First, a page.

Many analysts say Conyer's "Hate Crimes" bill doomed to fail

Last week, Congressman Barney Frank, liberal Democrat from Massachusetts, put out a press release saying that the so-called "Local Law Enforcement Hate Crimes Act of 2009," H.R. 1913, of which he is an original co-sponsor, is expected to pass the House Judiciary Committee, populated by a majority of left-wing Democrats.  Frank --  in his press release  --  said that H.R. 1913 will most likely be on the House floor for a vote later this spring.  The legislation was introduced into the House of Representatives on April 2 by the chairman of the House Judiciary Committee, Congressman John Conyers (D-MI.)
 
However, many political analysts say that it will not pass on the floor of the House of Representatives, because the 40 some Democrats who were elected in Republican districts  --  won both times by President George W. Bush and won by Senator John McCain last year  --  will be very queasy about voting for the so-called "hate crimes" bill.  The Employment Non-discrimination Act (ENDA) has a much better chance of passing Congress considering that in the past, a conservative Congressman like Paul Ryan, R-WI, voted for ENDA.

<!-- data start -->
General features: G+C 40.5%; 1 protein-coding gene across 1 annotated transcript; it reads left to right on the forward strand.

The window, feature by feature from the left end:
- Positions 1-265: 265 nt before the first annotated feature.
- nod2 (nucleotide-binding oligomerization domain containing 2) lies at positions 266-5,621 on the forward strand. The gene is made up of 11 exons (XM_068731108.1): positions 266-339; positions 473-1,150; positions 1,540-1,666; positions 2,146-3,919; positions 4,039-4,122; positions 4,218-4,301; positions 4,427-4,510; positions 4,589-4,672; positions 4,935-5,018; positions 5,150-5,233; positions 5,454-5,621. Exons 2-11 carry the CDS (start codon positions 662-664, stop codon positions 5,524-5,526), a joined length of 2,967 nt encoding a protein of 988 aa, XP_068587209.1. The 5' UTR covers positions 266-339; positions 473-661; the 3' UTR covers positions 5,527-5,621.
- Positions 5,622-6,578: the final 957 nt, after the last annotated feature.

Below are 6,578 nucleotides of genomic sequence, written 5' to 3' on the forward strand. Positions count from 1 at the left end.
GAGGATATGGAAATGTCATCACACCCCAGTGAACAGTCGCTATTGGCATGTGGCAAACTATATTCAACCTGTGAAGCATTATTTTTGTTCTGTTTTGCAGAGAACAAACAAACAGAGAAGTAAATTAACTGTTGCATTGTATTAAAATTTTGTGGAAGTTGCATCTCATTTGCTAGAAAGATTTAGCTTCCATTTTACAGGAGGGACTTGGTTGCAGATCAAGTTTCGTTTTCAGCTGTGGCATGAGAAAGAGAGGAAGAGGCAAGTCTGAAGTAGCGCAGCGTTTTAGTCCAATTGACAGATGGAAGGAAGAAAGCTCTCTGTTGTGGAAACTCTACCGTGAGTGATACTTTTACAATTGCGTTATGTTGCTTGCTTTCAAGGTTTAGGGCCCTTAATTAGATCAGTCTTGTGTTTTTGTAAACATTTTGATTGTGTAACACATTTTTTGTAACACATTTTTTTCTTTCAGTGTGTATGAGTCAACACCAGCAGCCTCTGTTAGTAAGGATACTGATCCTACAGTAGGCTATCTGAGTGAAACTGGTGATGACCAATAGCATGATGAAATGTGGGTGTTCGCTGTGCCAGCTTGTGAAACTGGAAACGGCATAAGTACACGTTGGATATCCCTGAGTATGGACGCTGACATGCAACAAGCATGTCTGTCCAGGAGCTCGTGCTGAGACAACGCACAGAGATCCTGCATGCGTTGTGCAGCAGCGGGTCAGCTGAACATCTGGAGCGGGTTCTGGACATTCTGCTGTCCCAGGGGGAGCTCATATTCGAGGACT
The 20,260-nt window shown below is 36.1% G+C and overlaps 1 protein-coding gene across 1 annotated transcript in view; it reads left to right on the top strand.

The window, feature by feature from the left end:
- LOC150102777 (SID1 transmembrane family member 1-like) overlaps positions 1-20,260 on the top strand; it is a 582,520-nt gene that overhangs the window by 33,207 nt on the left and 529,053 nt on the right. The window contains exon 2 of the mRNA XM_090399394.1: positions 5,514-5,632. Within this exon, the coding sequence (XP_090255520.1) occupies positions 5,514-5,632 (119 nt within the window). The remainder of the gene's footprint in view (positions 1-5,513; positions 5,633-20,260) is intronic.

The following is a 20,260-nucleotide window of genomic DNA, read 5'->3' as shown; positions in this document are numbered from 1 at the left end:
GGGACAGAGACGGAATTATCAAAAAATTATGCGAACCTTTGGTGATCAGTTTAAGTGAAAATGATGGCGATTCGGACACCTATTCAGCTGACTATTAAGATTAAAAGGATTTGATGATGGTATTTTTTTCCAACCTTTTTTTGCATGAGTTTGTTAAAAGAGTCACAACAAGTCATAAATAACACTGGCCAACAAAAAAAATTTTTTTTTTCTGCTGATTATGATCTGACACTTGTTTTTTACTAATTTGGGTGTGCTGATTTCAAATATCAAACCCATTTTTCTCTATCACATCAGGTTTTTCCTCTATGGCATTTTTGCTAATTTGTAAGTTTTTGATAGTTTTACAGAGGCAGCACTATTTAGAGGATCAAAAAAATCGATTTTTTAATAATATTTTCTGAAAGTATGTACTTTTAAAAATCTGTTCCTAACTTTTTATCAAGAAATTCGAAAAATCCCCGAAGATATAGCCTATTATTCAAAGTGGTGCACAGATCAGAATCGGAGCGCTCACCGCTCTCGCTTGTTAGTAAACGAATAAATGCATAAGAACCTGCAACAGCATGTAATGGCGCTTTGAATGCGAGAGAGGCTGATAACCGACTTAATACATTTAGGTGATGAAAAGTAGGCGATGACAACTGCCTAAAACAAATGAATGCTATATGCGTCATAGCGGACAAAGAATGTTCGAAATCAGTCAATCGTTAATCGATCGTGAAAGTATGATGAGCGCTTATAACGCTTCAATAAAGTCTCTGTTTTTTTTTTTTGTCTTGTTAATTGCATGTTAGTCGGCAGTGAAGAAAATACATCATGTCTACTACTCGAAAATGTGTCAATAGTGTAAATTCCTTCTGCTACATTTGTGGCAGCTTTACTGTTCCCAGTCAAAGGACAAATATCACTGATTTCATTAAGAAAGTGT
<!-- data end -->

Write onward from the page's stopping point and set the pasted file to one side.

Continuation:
Christian Newswire reported that Dr. Gary Cass of the Christian Anti-Defamation Commission said about the so-called "hate crimes" bill:  "All freedom loving Americans must voice their opposition to this bill.  If this bill passes it lays the foundation for censoring Christians. In other countries, Like in Canada and Sweden, where these types of hate crime laws have been implemented, pastors and Christians have been jailed and fined for their faithful adherence to the biblical values."
 
Because of fears for their longevity by the 40 some "Blue Dog Democrats," it is unlikely that Barack Obama will have the opportunity to sign this bill into law, even though he has promised to do so if it reaches his desk.  And if, somehow, it manages to pass in the House of Representatives, most analysts believe a filibuster by a solid majority of Senate Republicans and a number of conservative Democrats would kill it in the United States Senate.

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